-- Social tensions. Poland, unlike some other EU countries, has not seen serious industrial unrest but some social groups could stage protests if Warsaw delivered on its plans to lay off 10 percent of the public sector or further cut spending.


President Komorowski has been working smoothly with the government and has not vetoed its laws, unlike his predecessor Lech Kaczynski, who died, along with 95 other top officials, in a plane crash in Smolensk, western Russia, on April 10.

PiS leader Jaroslaw Kaczynski, twin brother of the late president, won more votes than expected in the election after toning down his nationalist rhetoric, but he has tilted back to the right since Komorowski’s victory.

PO topped the first round of municipal elections on Nov. 21 with around 34 percent of the vote and kept control of Warsaw and some other big cities. PiS came second with 27 percent and the ex-communist Democratic Left Alliance (SLD) had 16 percent.

A second round is set for Dec. 5.

What to watch:

-- A cautious rapprochement between PO and the opposition leftists. Tusk previously said he could imagine forming a coalition with the SLD if its current coalition partner, the Peasants’ Party, fails to get into parliament.

-- Rising political tensions. Kaczynski has sharply criticised PO and President Komorowski over what he says is their lack of respect for his late brother. He has pledged to have no contact with Komorowski. Some members of PiS, unhappy with Kaczynski’s style, have quit the party to set up a new grouping called “Poland is most important”, but it is unclear whether this presages a wider breakup of PiS.


Poland’s fiscal challenges and the euro zone’s woes have pushed back Tusk’s membership drive at least until 2015 and Warsaw now only rarely speaks on the issue, noting the euro zone must solve its own troubles before considering enlarging.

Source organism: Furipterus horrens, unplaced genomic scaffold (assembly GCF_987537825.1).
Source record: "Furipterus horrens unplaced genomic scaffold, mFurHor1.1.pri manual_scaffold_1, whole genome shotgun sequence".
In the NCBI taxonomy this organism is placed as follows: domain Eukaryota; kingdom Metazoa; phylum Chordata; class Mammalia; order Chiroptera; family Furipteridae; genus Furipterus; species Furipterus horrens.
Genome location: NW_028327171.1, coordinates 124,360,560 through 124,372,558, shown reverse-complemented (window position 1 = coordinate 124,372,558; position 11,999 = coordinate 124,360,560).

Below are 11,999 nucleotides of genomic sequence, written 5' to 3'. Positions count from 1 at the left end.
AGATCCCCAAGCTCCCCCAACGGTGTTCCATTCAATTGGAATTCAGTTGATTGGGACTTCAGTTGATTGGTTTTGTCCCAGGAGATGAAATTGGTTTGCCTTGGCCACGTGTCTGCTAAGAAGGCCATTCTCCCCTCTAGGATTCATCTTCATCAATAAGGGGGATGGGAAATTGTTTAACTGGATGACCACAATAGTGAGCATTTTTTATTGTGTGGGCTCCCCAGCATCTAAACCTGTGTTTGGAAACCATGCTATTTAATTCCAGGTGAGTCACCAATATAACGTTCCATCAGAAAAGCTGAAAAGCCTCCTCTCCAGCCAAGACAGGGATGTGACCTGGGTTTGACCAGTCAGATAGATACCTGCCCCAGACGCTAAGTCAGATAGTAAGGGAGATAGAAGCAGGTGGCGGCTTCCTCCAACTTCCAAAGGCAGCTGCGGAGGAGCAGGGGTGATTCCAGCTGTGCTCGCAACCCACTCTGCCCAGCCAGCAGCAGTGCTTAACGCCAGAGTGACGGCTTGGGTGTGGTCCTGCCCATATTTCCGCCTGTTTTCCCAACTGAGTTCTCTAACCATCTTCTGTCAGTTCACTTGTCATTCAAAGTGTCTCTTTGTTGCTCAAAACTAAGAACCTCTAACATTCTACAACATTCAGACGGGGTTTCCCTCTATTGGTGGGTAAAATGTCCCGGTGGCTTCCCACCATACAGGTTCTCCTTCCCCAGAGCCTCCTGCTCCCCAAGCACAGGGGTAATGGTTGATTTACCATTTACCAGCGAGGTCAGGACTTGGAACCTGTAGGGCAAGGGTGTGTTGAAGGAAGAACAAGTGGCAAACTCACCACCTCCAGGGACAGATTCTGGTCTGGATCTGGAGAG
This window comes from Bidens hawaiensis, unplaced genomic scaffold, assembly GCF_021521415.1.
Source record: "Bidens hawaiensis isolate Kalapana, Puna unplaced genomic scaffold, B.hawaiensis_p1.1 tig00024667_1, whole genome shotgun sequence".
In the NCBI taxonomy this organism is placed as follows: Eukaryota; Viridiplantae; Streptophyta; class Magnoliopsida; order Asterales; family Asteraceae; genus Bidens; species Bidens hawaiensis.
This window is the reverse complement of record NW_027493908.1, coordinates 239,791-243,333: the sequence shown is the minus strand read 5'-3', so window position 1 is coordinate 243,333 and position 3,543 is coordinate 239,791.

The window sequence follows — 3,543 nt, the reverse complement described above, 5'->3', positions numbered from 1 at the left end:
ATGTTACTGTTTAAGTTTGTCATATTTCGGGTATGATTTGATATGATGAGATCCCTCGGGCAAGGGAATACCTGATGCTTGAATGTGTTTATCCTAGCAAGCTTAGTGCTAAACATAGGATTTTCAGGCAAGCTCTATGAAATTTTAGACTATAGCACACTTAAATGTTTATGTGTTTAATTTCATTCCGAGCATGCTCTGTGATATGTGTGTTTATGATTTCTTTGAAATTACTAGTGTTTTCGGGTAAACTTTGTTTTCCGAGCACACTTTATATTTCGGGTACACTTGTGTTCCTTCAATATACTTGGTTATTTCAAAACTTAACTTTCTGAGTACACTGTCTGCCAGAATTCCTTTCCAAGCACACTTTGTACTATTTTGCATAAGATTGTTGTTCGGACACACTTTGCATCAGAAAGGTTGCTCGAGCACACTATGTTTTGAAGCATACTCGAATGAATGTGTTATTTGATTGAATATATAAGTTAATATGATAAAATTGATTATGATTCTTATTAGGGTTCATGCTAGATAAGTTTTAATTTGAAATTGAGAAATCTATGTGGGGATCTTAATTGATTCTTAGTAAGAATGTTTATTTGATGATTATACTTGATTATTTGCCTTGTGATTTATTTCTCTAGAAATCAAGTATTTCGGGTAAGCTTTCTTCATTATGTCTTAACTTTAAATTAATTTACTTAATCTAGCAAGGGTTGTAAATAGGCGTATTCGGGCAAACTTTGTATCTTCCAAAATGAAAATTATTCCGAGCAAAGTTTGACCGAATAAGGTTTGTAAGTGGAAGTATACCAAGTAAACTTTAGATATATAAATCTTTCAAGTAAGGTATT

Though joining the euro zone remains an official strategic objective for Warsaw, some in Poland have cooled to the idea as the free-floating zloty’s sharp fall during the financial crisis played a key role in helping Poland escape recession.

PO needs to win, alone or with allies, a two-thirds majority in the new parliament in order to amend the constitution to pave the way for eventual euro adoption. Such a change has so far been blocked by PiS, which is sceptical on the euro.

A strong PO win next year would be welcomed by markets as a signal for fresh reforms clearing the way to euro adoption.

What to watch:

-- Will Tusk’s government revive preparing plans to put the zloty up for entry into the pre-euro ERM-2 mechanism?


Warsaw and its communist-era overlord Moscow have said the April crash in Russia should serve as a catalyst for an improvement in long-frosty relations and analysts see the rapprochement going ahead despite some hiccups.

Russian President Dmitry Medvedev is due to visit Warsaw on Dec. 6 in a fresh sign of improving ties.

What to watch:

-- Will Russia’s handling of the investigation into the Smolensk crash further upset Poland? Warsaw has said it was not entirely satisfied with the inquiry and it now has some time to review draft conclusions from the Russian probe. (Writing by Gareth Jones, editing by Sonya Hepinstall)